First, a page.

Manchester-based choreographer Darren Pritchard is bringing his unique work 1, a piece in which he dances one song for one audience member at a time, to Liverpool this autumn as part of the Homotopia festival line up. The founder of dance company Fierce and mother of the Vogue house House of Fierce, Darren is a former Mr Pole Dance UK and project manager of the city’s remarkable Vogue Ball. He kindly took some time out to tell us more…
What’s the idea behind 1?
I originally came up with the concept of bringing audience and performer closer together, to produce something more intimate. I wanted to get away from the big spectacle works. I thought, I’m missing the humanity in these big shows, I wasn’t connecting with them – for example like you do with a picture in an art gallery.
What can an audience member who is brave enough to give it a try expect?
I talk them through the rules, they sit down, I dance the performance then the audience member pays the ticket price, leaving it on the chair on the way out.
How is 1 received by audiences?
A lot of people don’t know what they’re getting into — people think it will be like a lap dance, or stripping. But it’s about questioning us, as an audience and performers. Some people feel uncomfortable one-on-one, they are used to the safety net of performers being away from them. But it has actually had people in tears, people actually crying at the dancing. It is very beautiful music and it feels very special. Each person is different, and there is a different energy and vibe with each dance. I call it an event, because it’s really emotional and always unique in what it does.
What does it feel like for you, as a performer?
It’s nerve wracking, it is a bit scary. Sometimes it is really pleasurable, and because you can’t rest on your laurels, there is no safety net, you can’t put on a face and fake it. There is a whole mix of emotions when you’re performing, it’s intense physically and mentally. Within one hour I can dance for up to six or seven people, and emotionally, you’re giving a fresh performance each time. You have to deliver to each person. It’s my responsibility to do that.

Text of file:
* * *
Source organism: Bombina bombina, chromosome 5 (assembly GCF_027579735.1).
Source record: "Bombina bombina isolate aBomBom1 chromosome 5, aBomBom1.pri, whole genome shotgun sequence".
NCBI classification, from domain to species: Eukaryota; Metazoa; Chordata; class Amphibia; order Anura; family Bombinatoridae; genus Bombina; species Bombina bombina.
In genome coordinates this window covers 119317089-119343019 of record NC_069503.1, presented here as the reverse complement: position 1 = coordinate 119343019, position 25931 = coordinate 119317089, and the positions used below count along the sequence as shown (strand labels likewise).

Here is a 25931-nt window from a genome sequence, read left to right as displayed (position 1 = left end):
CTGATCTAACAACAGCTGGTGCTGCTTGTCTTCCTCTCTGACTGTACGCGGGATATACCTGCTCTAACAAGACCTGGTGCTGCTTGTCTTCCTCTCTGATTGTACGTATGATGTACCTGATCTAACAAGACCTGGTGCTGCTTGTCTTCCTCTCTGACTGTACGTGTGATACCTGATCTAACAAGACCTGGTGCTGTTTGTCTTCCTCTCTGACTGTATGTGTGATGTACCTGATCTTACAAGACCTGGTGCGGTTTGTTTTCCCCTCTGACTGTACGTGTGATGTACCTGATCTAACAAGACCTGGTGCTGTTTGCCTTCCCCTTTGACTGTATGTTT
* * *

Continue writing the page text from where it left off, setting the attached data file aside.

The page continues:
You have performed 1 at venues including Manchester’s Royal Exchange. Is it important to make it different each time?
Everywhere I’ve done 1 I’ve changed the music. In the Unity it’s going to be upstairs in the foyer, and there is a raised platform where you can be very close to the performance. The piece will be choreographed to the space. I use music I like, that I have some kind of emotional connection with. I need a piece that isn’t going to bore me after practicing and performing it repeatedly.
It sounds as if there is some parallel with the concept of lap dancing.
We actually interviewed a group of strippers and lap dancers. They talked about how everyone thinks it is about sexual stimulation – which it is – but having the right distance between you, when to make eye contact… there’s almost a science to good lap dance, it’s not necessarily about taking off clothes. What about the music, what you’re wearing, who’s in control, who’s got the power in the relationship… 1 takes elements of that and puts it into the show. We used them as our basis.
So there is a similar kind of intensity to the experience.
There’s a lot to take in, a lot to see… from the fabric of the clothes, to muscle tone. You can’t look at a dancer with a good body and not go ‘wow’. It’s just beautiful to watch and dance is very physical anyway, to get that experience up close as well makes it a very interesting show, and I’m very interested in the audiences who come. At the Royal Exchange, the audience was very different to the avant garde of Homotopia. Homotopia has a ‘family values’ theme this year, and this show gets you thinking about intimacy and connecting with people. We’re so disconnected these days you can go days or weeks without seeing or talking to people in the real world.
Are you looking forward to being part of Homotopia?
I will also do a piece for Archetype [David Hoyle’s guided tour around the Walker Art Gallery], but 1 is perfect for Homotopia. It’s specific to each space we perform in, which makes it really special, and if you miss it, that’s your chance gone. Only a small group of people will ever experience that.
1 is performed at the Unity Theatre from October 31 to November 2. Places must be booked in advance and are available from the Unity’s website.
The Vogue Ball takes place at Camp & Furnace on Saturday, October 6. For tickets and more information, visit the House of Suarez website.